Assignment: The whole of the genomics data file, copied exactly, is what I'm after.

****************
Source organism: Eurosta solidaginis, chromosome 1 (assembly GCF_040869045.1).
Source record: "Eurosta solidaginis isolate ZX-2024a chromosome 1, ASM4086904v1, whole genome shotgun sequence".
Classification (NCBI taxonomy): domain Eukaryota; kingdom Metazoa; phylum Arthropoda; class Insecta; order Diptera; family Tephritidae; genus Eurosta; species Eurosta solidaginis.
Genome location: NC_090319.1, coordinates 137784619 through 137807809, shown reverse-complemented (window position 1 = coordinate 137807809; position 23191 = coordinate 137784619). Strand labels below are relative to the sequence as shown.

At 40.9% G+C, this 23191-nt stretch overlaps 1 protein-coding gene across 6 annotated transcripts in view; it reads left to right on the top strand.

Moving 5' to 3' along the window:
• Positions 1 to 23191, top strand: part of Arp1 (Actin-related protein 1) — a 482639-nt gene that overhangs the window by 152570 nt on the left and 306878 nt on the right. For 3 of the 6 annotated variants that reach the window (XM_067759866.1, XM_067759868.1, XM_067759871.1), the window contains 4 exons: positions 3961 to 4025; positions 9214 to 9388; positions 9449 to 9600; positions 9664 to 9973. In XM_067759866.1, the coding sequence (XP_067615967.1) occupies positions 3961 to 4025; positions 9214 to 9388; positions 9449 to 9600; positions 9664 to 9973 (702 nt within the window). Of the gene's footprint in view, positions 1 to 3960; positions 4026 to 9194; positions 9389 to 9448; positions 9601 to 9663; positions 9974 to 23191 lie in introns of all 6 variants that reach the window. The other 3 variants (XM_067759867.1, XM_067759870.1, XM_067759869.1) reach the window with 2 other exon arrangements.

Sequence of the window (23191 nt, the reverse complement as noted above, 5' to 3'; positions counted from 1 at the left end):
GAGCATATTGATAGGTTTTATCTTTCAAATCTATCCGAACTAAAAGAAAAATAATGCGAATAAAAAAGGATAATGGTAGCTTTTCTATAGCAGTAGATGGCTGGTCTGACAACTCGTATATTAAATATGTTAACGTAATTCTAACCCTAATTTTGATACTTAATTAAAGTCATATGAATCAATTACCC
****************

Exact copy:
Source organism: Eurosta solidaginis, chromosome 1 (assembly GCF_040869045.1).
Source record: "Eurosta solidaginis isolate ZX-2024a chromosome 1, ASM4086904v1, whole genome shotgun sequence".
Classification (NCBI taxonomy): domain Eukaryota; kingdom Metazoa; phylum Arthropoda; class Insecta; order Diptera; family Tephritidae; genus Eurosta; species Eurosta solidaginis.
Genome location: NC_090319.1, coordinates 137784619 through 137807809, shown reverse-complemented (window position 1 = coordinate 137807809; position 23191 = coordinate 137784619). Strand labels below are relative to the sequence as shown.

At 40.9% G+C, this 23191-nt stretch overlaps 1 protein-coding gene across 6 annotated transcripts in view; it reads left to right on the top strand.

Moving 5' to 3' along the window:
• Positions 1 to 23191, top strand: part of Arp1 (Actin-related protein 1) — a 482639-nt gene that overhangs the window by 152570 nt on the left and 306878 nt on the right. For 3 of the 6 annotated variants that reach the window (XM_067759866.1, XM_067759868.1, XM_067759871.1), the window contains 4 exons: positions 3961 to 4025; positions 9214 to 9388; positions 9449 to 9600; positions 9664 to 9973. In XM_067759866.1, the coding sequence (XP_067615967.1) occupies positions 3961 to 4025; positions 9214 to 9388; positions 9449 to 9600; positions 9664 to 9973 (702 nt within the window). Of the gene's footprint in view, positions 1 to 3960; positions 4026 to 9194; positions 9389 to 9448; positions 9601 to 9663; positions 9974 to 23191 lie in introns of all 6 variants that reach the window. The other 3 variants (XM_067759867.1, XM_067759870.1, XM_067759869.1) reach the window with 2 other exon arrangements.

Sequence of the window (23191 nt, the reverse complement as noted above, 5' to 3'; positions counted from 1 at the left end):
GAGCATATTGATAGGTTTTATCTTTCAAATCTATCCGAACTAAAAGAAAAATAATGCGAATAAAAAAGGATAATGGTAGCTTTTCTATAGCAGTAGATGGCTGGTCTGACAACTCGTATATTAAATATGTTAACGTAATTCTAACCCTAATTTTGATACTTAATTAAAGTCATATGAATCAATTACCC